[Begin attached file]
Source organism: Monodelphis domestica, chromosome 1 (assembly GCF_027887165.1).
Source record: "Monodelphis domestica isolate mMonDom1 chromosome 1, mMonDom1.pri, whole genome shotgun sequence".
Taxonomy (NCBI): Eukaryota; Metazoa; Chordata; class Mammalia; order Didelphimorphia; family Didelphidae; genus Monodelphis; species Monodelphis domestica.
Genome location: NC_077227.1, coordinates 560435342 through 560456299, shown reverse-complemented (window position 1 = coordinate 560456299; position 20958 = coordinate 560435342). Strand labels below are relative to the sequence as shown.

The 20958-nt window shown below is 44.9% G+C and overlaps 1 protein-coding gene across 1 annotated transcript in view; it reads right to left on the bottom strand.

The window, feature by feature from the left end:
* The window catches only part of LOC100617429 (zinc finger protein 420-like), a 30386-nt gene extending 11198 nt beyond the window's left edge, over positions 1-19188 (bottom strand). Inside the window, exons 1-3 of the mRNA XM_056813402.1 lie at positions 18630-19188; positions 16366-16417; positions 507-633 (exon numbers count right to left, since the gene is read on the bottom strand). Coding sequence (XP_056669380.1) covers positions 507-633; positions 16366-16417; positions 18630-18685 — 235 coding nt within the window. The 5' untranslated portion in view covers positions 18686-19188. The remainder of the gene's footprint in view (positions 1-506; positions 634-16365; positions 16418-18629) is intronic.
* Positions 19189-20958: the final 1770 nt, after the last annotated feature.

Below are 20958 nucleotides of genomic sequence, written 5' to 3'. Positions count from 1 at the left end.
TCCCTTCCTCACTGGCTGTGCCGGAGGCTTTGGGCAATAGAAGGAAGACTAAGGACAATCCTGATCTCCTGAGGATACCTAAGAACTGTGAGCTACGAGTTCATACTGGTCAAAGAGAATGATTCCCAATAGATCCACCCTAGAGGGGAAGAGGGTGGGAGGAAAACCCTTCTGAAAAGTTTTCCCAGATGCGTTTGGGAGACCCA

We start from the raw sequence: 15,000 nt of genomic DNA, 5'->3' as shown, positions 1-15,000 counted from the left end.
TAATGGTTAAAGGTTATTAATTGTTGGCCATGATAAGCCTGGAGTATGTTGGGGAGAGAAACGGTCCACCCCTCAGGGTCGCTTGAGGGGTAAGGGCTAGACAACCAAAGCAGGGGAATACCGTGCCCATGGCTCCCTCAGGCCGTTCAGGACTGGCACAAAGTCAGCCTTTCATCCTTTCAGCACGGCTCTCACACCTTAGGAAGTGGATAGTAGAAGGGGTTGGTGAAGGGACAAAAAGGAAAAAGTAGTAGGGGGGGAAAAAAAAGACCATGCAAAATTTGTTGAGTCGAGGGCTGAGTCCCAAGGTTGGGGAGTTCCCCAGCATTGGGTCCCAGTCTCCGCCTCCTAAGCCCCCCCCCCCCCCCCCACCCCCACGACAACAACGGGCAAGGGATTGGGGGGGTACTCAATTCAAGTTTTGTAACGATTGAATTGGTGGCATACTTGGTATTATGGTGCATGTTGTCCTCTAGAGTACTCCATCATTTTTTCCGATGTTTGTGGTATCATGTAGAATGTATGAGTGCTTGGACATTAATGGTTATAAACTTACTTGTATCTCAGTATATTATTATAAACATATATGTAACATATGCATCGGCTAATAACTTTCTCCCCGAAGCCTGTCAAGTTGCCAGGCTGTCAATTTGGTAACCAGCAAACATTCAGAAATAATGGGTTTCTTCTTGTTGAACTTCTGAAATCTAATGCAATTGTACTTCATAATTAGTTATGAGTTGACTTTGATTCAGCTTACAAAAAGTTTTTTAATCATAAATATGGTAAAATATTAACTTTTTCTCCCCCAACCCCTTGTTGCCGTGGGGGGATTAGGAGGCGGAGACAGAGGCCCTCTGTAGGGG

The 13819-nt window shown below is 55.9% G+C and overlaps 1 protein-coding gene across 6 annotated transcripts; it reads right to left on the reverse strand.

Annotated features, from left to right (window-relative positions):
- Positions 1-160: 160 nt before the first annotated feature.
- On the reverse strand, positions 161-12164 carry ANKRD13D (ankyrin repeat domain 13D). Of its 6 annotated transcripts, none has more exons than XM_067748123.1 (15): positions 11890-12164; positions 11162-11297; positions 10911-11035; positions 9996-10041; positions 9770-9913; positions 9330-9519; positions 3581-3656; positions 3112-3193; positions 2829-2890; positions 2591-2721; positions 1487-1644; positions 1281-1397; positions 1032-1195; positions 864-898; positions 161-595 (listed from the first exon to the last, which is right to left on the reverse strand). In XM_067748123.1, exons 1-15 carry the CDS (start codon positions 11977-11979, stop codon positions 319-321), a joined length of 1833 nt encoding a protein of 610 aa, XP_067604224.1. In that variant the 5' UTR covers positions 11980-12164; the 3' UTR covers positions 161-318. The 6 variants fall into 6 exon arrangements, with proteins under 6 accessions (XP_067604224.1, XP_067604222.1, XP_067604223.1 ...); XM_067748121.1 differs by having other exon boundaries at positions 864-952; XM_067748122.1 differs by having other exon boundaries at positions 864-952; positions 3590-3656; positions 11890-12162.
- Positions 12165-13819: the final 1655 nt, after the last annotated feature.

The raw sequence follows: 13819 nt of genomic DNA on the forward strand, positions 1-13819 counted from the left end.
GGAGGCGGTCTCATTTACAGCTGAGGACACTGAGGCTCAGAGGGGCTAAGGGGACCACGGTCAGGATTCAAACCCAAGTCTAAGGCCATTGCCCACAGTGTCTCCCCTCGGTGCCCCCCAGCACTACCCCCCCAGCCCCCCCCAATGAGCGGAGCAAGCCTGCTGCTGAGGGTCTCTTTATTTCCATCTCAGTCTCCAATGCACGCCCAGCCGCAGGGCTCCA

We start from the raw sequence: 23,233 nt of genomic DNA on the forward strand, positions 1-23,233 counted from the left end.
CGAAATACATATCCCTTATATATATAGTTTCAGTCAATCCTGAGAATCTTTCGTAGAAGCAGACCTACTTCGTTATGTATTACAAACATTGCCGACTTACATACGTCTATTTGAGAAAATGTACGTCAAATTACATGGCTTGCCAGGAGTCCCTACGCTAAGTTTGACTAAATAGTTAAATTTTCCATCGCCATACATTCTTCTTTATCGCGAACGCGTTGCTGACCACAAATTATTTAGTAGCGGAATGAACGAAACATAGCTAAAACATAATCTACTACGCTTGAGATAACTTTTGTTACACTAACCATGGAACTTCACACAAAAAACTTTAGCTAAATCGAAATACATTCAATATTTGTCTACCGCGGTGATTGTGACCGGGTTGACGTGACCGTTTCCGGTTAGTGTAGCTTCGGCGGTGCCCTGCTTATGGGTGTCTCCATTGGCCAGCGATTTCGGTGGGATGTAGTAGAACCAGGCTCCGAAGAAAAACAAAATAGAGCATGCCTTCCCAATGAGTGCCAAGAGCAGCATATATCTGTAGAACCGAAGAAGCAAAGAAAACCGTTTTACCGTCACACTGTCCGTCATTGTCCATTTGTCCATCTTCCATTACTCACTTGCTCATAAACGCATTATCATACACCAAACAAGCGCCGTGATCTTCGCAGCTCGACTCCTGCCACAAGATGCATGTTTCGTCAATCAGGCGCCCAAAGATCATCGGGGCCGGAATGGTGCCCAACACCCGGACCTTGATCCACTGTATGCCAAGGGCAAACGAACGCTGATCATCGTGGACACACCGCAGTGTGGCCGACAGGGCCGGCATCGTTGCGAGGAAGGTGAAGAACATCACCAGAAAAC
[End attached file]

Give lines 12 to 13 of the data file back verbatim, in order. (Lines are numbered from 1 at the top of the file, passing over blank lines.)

TAATGGTTAAAGGTTATTAATTGTTGGCCATGATAAGCCTGGAGTATGTTGGGGAGAGAAACGGTCCACCCCTCAGGGTCGCTTGAGGGGTAAGGGCTAGACAACCAAAGCAGGGGAATACCGTGCCCATGGCTCCCTCAGGCCGTTCAGGACTGGCACAAAGTCAGCCTTTCATCCTTTCAGCACGGCTCTCACACCTTAGGAAGTGGATAGTAGAAGGGGTTGGTGAAGGGACAAAAAGGAAAAAGTAGTAGGGGGGGAAAAAAAAGACCATGCAAAATTTGTTGAGTCGAGGGCTGAGTCCCAAGGTTGGGGAGTTCCCCAGCATTGGGTCCCAGTCTCCGCCTCCTAAGCCCCCCCCCCCCCCCCCACCCCCACGACAACAACGGGCAAGGGATTGGGGGGGTACTCAATTCAAGTTTTGTAACGATTGAATTGGTGGCATACTTGGTATTATGGTGCATGTTGTCCTCTAGAGTACTCCATCATTTTTTCCGATGTTTGTGGTATCATGTAGAATGTATGAGTGCTTGGACATTAATGGTTATAAACTTACTTGTATCTCAGTATATTATTATAAACATATATGTAACATATGCATCGGCTAATAACTTTCTCCCCGAAGCCTGTCAAGTTGCCAGGCTGTCAATTTGGTAACCAGCAAACATTCAGAAATAATGGGTTTCTTCTTGTTGAACTTCTGAAATCTAATGCAATTGTACTTCATAATTAGTTATGAGTTGACTTTGATTCAGCTTACAAAAAGTTTTTTAATCATAAATATGGTAAAATATTAACTTTTTCTCCCCCAACCCCTTGTTGCCGTGGGGGGATTAGGAGGCGGAGACAGAGGCCCTCTGTAGGGG

The 13819-nt window shown below is 55.9% G+C and overlaps 1 protein-coding gene across 6 annotated transcripts; it reads right to left on the reverse strand.